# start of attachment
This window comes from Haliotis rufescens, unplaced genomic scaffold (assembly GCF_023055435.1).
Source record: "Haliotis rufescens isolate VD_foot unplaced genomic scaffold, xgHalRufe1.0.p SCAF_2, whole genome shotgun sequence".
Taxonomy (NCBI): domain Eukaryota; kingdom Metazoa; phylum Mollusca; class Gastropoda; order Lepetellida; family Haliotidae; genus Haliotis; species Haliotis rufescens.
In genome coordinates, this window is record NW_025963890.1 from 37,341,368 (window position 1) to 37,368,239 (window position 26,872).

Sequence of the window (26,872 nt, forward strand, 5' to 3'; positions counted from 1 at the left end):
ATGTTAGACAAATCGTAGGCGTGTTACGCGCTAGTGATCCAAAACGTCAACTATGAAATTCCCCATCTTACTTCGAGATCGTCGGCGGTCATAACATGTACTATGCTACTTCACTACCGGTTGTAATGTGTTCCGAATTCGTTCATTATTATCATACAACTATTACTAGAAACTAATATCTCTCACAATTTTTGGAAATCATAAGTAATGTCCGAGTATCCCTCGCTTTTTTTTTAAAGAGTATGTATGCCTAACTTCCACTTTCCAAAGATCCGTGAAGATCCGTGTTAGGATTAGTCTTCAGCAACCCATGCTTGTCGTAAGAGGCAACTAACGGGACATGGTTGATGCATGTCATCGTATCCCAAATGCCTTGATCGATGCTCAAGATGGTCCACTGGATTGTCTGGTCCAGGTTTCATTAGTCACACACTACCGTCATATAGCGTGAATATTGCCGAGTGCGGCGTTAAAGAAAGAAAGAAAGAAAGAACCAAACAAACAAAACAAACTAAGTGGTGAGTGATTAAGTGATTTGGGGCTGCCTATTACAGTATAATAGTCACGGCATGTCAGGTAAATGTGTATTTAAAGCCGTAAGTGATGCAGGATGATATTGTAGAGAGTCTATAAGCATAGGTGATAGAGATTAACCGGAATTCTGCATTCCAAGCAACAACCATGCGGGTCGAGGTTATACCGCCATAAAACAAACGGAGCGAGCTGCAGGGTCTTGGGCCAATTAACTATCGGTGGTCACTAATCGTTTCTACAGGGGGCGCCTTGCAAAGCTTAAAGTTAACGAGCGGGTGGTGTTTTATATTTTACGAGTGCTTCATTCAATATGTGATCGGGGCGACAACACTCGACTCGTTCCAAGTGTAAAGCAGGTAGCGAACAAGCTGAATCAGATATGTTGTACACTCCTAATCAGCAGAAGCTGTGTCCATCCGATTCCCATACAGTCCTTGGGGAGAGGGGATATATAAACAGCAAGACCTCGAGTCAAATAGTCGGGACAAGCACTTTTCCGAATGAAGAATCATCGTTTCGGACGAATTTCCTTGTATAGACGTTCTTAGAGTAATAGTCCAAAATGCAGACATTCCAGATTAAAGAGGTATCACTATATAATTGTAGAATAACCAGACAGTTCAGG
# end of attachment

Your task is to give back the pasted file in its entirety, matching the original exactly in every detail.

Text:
This window comes from Haliotis rufescens, unplaced genomic scaffold (assembly GCF_023055435.1).
Source record: "Haliotis rufescens isolate VD_foot unplaced genomic scaffold, xgHalRufe1.0.p SCAF_2, whole genome shotgun sequence".
Taxonomy (NCBI): domain Eukaryota; kingdom Metazoa; phylum Mollusca; class Gastropoda; order Lepetellida; family Haliotidae; genus Haliotis; species Haliotis rufescens.
In genome coordinates, this window is record NW_025963890.1 from 37,341,368 (window position 1) to 37,368,239 (window position 26,872).

Sequence of the window (26,872 nt, forward strand, 5' to 3'; positions counted from 1 at the left end):
ATGTTAGACAAATCGTAGGCGTGTTACGCGCTAGTGATCCAAAACGTCAACTATGAAATTCCCCATCTTACTTCGAGATCGTCGGCGGTCATAACATGTACTATGCTACTTCACTACCGGTTGTAATGTGTTCCGAATTCGTTCATTATTATCATACAACTATTACTAGAAACTAATATCTCTCACAATTTTTGGAAATCATAAGTAATGTCCGAGTATCCCTCGCTTTTTTTTTAAAGAGTATGTATGCCTAACTTCCACTTTCCAAAGATCCGTGAAGATCCGTGTTAGGATTAGTCTTCAGCAACCCATGCTTGTCGTAAGAGGCAACTAACGGGACATGGTTGATGCATGTCATCGTATCCCAAATGCCTTGATCGATGCTCAAGATGGTCCACTGGATTGTCTGGTCCAGGTTTCATTAGTCACACACTACCGTCATATAGCGTGAATATTGCCGAGTGCGGCGTTAAAGAAAGAAAGAAAGAAAGAACCAAACAAACAAAACAAACTAAGTGGTGAGTGATTAAGTGATTTGGGGCTGCCTATTACAGTATAATAGTCACGGCATGTCAGGTAAATGTGTATTTAAAGCCGTAAGTGATGCAGGATGATATTGTAGAGAGTCTATAAGCATAGGTGATAGAGATTAACCGGAATTCTGCATTCCAAGCAACAACCATGCGGGTCGAGGTTATACCGCCATAAAACAAACGGAGCGAGCTGCAGGGTCTTGGGCCAATTAACTATCGGTGGTCACTAATCGTTTCTACAGGGGGCGCCTTGCAAAGCTTAAAGTTAACGAGCGGGTGGTGTTTTATATTTTACGAGTGCTTCATTCAATATGTGATCGGGGCGACAACACTCGACTCGTTCCAAGTGTAAAGCAGGTAGCGAACAAGCTGAATCAGATATGTTGTACACTCCTAATCAGCAGAAGCTGTGTCCATCCGATTCCCATACAGTCCTTGGGGAGAGGGGATATATAAACAGCAAGACCTCGAGTCAAATAGTCGGGACAAGCACTTTTCCGAATGAAGAATCATCGTTTCGGACGAATTTCCTTGTATAGACGTTCTTAGAGTAATAGTCCAAAATGCAGACATTCCAGATTAAAGAGGTATCACTATATAATTGTAGAATAACCAGACAGTTCAGG